Sometimes, when I get to late January, it seems like warm weather will never come. I’m perpetually chilled, and my drafty old house doesn’t help matters much. If I turn up the thermostat, I feel guilty about the energy I’m using.
But staying cozy and warm doesn’t have to mean cranking up the heat. There are other ways to keep comfortable, most of which require little to no energy or other resources. Here are a few options.
- Invest in an efficient space heater. The U.S. Department of Energy suggests keeping your thermostat no higher than 68 degrees Fahrenheit, and lowering it when you leave the house or when you’re sleeping. If you spend most of your time in just one room, such as in your home office during the day or in the living room in the evenings, you might want to consider turning down the heat even more, and letting a portable, energy-efficient space heater warm you up instead. These electric heaters can be more energy-efficient than a furnace, so they’re a good option if you need to keep only one room warm. Just make sure to use them safely.
- Fix yourself a hot drink. Sometimes all you need to take off the chill is a steaming mug of coffee, tea, hot cocoa, or whatever your drink of choice. I got an electric water kettle this winter (although, a kettle on a gas stove is apparently a more energy efficient way to boil water) and amassed a stash of herbal teas. Sipping a hot mug of tea immediately makes me feel warmer.
- Add a layer. This tip isn’t news to anyone, but I’d be remiss in including it since it’s the absolute easiest way to warm up. If you don’t like the constricting feeling of a sweater, at least keep your feet and neck warm. Put on a pair of warm socks or slippers, or wear a scarf. I’ve bought some woven-cotton infinity scarves that I will drape around my neck. They are soft and lightweight, so I don’t even notice them, but they are just enough of a layer to keep my throat and the back of my neck warm. Invest in a long-sleeved thermal shirt to wear on its own around the house, or under another shirt or sweater.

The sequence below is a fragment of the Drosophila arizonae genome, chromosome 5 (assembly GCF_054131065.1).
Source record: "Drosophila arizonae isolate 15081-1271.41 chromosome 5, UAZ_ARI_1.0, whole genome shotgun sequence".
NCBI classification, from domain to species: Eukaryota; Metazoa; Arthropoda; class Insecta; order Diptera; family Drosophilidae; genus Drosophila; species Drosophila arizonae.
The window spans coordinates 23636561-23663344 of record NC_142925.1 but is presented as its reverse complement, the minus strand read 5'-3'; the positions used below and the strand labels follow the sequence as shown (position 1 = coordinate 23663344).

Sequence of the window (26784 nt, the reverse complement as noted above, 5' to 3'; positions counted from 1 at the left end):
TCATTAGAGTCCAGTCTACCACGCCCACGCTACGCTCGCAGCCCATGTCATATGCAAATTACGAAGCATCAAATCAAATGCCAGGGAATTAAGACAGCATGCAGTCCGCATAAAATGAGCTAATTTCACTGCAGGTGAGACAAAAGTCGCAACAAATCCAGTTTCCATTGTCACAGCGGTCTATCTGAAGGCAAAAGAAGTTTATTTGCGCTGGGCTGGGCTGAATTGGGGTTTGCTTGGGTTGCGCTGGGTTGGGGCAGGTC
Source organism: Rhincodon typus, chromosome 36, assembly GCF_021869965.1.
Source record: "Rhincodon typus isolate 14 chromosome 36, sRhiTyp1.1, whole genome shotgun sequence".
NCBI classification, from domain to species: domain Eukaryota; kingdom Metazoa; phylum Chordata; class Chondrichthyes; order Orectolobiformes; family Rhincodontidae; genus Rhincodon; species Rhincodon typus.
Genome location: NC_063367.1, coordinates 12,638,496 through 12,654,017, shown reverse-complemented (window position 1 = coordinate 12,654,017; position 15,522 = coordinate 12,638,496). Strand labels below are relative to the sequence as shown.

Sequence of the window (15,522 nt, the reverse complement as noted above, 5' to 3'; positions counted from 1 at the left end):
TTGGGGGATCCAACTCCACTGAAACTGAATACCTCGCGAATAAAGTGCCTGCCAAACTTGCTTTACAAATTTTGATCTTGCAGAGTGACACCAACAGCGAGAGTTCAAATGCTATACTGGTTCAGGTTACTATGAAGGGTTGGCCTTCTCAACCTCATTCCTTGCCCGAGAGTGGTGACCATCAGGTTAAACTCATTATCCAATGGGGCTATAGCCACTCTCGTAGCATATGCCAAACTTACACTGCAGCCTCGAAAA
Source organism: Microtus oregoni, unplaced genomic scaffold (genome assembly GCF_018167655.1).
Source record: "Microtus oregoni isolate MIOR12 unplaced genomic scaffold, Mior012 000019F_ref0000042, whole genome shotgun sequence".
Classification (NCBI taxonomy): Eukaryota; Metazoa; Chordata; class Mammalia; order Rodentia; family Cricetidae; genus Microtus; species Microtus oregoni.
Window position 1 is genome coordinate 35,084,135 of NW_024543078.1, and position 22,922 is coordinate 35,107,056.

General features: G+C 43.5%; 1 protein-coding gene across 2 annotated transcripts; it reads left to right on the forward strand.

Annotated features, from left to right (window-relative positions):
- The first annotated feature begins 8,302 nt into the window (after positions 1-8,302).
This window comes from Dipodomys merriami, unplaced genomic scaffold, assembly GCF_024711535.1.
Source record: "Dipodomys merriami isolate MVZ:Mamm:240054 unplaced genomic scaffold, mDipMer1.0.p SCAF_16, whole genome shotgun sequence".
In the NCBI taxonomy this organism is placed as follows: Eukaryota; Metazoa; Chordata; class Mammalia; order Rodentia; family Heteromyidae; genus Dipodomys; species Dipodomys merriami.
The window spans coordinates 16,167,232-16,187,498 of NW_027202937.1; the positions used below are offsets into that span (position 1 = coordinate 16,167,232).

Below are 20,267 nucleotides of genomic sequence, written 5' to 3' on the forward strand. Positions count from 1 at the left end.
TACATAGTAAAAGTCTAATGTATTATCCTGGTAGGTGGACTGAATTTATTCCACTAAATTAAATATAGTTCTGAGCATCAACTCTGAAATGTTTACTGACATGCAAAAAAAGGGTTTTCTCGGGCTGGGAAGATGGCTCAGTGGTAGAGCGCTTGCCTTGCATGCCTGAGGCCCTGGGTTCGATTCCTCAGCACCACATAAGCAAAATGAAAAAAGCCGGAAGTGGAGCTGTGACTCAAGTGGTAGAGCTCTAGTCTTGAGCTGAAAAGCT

- Get moving. Get your blood pumping and your body temperature will rise. It could be as simple as bustling around the house tidying up or doing chores, or you could put on a workout DVD or simply do some jumping jacks. Move around until your body feels comfortably warm, but don’t break a sweat — then you’ll feel even more chilled as the sweat cools on your skin!
- Block drafts. On very cold nights in my 90-year-old house, I can feel cold air breezing by my feet when I walk past the door. A rolled-up towel at the base of each door does an amazing job at blocking this cold air from coming in, and it prevents the warm air from seeping out. Check windows, fireplace flues, doorways, and other access points and block them with caulk or foam insulation. If your house is very drafty, you might want to take an afternoon to extensively seek out and seal all drafts — there are DIY instructions for sealing drafts online.
- Bake or cook. On really cold days, plan to make something in the oven, whether it’s baking a cake or roasting a chicken. Turning the oven on will have a twofold purpose: cooking your food, and warming your kitchen. After you’re done with the oven, turn it off and let the door stand slightly ajar so that the hot air can warm up your kitchen. Just make sure that animals and children won’t be near it.